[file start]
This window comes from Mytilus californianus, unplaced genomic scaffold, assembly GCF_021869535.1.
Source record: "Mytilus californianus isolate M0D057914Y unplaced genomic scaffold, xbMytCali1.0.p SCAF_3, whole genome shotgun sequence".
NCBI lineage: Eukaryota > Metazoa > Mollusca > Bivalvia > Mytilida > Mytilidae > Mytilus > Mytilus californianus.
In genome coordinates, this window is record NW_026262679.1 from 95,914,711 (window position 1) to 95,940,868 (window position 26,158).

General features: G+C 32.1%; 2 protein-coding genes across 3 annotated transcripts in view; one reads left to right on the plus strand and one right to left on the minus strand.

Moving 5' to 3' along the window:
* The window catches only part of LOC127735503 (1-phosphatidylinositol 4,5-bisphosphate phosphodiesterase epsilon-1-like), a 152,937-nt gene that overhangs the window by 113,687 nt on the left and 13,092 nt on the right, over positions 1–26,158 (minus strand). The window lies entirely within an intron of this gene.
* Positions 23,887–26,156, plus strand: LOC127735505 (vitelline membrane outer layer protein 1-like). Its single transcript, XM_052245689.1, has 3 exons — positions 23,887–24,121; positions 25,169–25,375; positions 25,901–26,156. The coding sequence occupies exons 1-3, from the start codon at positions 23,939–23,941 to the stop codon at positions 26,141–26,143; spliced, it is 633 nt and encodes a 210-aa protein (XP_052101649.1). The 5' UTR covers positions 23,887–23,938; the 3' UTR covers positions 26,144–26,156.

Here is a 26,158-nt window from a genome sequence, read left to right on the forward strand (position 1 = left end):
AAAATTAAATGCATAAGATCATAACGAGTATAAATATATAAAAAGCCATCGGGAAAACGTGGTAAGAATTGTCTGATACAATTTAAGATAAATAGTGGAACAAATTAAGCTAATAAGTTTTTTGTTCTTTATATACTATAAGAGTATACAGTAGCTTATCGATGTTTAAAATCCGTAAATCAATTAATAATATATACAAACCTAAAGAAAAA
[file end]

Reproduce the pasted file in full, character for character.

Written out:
This window comes from Mytilus californianus, unplaced genomic scaffold, assembly GCF_021869535.1.
Source record: "Mytilus californianus isolate M0D057914Y unplaced genomic scaffold, xbMytCali1.0.p SCAF_3, whole genome shotgun sequence".
NCBI lineage: Eukaryota > Metazoa > Mollusca > Bivalvia > Mytilida > Mytilidae > Mytilus > Mytilus californianus.
In genome coordinates, this window is record NW_026262679.1 from 95,914,711 (window position 1) to 95,940,868 (window position 26,158).

General features: G+C 32.1%; 2 protein-coding genes across 3 annotated transcripts in view; one reads left to right on the plus strand and one right to left on the minus strand.

Moving 5' to 3' along the window:
* The window catches only part of LOC127735503 (1-phosphatidylinositol 4,5-bisphosphate phosphodiesterase epsilon-1-like), a 152,937-nt gene that overhangs the window by 113,687 nt on the left and 13,092 nt on the right, over positions 1–26,158 (minus strand). The window lies entirely within an intron of this gene.
* Positions 23,887–26,156, plus strand: LOC127735505 (vitelline membrane outer layer protein 1-like). Its single transcript, XM_052245689.1, has 3 exons — positions 23,887–24,121; positions 25,169–25,375; positions 25,901–26,156. The coding sequence occupies exons 1-3, from the start codon at positions 23,939–23,941 to the stop codon at positions 26,141–26,143; spliced, it is 633 nt and encodes a 210-aa protein (XP_052101649.1). The 5' UTR covers positions 23,887–23,938; the 3' UTR covers positions 26,144–26,156.

Here is a 26,158-nt window from a genome sequence, read left to right on the forward strand (position 1 = left end):
AAAATTAAATGCATAAGATCATAACGAGTATAAATATATAAAAAGCCATCGGGAAAACGTGGTAAGAATTGTCTGATACAATTTAAGATAAATAGTGGAACAAATTAAGCTAATAAGTTTTTTGTTCTTTATATACTATAAGAGTATACAGTAGCTTATCGATGTTTAAAATCCGTAAATCAATTAATAATATATACAAACCTAAAGAAAAA